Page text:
Water Stress: A Global Problem That’s Getting Worse
Billions of people around the world lack adequate access to one of the essential elements of life: clean water. Although governments and aid groups have helped many living in water-stressed regions gain access in recent years, the problem is projected to get worse with the harmful effects of global warming and population growth.
Water stress can differ dramatically from one place to another, in some cases causing wide-reaching damage, including to public health, economic development, and global trade. It can also drive mass migrations and spark conflict. Now, pressure is mounting on countries to implement more sustainable and innovative practices and to improve international cooperation on water management.
The recycling industry in America is broken
There is a vast divide between the misleading, popular notion of recycling as a “solution” to the American over consumption problem and the darker reality of recycling as a failing business model.
Reduce. Reuse. Recycle. According to The National Museum of American History, this popular slogan, with its iconic three arrows forming a triangle, embodied a national call to action to save the environment in the 1970s. In that same decade, the first Earth Day happened, the EPA was formed and Congress passed the Resource Conservation and Recovery Act, encouraging recycling and conservation of resources, Enviro Inc. reported.
‘Sacrifice zones’: How people of color are targets of environmental racism
The Black Lives Matter movement and the COVID-19 pandemic have highlighted how systemic racism disproportionately places danger and harm on low-income and minority populations.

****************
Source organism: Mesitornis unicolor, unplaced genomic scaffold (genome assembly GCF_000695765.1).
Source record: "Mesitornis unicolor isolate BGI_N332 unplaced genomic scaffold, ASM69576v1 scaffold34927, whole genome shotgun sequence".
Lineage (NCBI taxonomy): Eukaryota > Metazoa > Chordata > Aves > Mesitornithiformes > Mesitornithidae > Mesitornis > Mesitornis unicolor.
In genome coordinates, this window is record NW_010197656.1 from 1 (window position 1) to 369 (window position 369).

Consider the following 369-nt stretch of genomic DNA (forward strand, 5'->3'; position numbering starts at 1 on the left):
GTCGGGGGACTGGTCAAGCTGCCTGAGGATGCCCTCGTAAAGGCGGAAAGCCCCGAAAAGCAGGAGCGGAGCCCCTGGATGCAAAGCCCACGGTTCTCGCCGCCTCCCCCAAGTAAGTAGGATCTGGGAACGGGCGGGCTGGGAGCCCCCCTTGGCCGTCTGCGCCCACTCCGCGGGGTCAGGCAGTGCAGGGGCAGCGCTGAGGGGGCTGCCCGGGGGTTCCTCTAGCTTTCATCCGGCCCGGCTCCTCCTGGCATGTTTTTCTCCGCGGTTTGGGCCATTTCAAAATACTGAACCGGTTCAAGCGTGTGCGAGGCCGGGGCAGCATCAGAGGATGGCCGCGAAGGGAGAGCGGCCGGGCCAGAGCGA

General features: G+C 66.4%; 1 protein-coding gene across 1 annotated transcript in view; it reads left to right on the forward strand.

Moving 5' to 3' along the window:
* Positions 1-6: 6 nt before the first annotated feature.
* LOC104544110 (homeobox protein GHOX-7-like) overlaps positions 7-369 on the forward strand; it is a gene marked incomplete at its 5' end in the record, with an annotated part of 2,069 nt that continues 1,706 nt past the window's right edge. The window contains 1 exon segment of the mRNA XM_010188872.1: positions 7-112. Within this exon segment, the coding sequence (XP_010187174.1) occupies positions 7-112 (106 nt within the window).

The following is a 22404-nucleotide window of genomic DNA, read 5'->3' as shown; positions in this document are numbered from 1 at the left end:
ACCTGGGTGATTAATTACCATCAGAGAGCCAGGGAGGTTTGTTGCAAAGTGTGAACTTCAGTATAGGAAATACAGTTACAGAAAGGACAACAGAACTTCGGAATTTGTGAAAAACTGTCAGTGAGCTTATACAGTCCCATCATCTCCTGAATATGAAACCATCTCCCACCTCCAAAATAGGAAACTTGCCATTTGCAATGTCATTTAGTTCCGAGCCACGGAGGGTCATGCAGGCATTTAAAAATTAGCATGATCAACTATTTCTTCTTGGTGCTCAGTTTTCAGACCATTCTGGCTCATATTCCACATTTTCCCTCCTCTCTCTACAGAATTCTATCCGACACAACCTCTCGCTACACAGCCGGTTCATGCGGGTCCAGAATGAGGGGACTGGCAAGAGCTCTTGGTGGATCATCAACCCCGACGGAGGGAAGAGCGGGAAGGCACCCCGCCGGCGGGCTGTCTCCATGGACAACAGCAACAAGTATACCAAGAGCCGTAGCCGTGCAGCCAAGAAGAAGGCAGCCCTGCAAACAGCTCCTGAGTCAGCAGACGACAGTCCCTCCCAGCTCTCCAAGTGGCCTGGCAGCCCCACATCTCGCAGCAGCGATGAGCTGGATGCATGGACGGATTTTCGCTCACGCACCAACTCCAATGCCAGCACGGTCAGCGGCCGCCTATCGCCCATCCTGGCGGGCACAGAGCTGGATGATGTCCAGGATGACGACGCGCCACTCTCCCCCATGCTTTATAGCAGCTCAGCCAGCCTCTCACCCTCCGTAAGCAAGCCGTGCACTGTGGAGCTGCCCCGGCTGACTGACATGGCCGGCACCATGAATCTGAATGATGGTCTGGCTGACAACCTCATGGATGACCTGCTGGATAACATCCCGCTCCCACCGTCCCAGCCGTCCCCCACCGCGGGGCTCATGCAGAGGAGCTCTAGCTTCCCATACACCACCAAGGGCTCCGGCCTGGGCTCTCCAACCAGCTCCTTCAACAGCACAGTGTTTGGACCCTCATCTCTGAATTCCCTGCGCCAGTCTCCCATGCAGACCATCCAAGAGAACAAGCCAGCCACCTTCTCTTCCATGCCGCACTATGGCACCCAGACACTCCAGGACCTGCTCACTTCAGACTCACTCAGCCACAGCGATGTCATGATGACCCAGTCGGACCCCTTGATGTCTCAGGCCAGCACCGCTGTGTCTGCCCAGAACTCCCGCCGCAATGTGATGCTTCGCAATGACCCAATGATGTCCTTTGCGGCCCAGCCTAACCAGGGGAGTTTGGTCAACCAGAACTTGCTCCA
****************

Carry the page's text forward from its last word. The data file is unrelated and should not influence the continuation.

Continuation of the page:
One harsh reality of this systemic racism is the existence of “sacrifice zones,” which are communities located near pollution hot spots that have been permanently impaired by intensive and concentrated industrial activity, such as factories, chemical plants, power plants, oil and gas refineries, landfills and factory farms.
Toxic PAH air pollutants from fossil fuels ‘multiply’ in sunlight
When power stations burn coal, a class of compounds called Polycyclic Aromatic Hydrocarbons, or PAHs, form part of the resulting air pollution. Researchers have found that PAHs toxins degrade in sunlight into ‘children’ compounds and by-products.
Some ‘children’ compounds can be more toxic than the ‘parent’ PAHs. Rivers and dams affected by PAHs are likely contaminated by a much larger number of toxins than are emitted by major polluters, researchers show in Chemosphere.
Younos: Imperatives in water management, 2021-2030
We’ve just entered the third decade of the 21st century and it’s an appropriate time to make our new decade resolutions. What problems we want and need to address, and what do we want to achieve and accomplish?
To move forward, first we need to look back and remind ourselves why we are here and how we got here. Our thinking and values have evolved over time – decades and sometimes generations.
The 18th century Industrial Revolution resulted in the emergence of high-population urban centers and an agricultural sector which demanded more water and energy.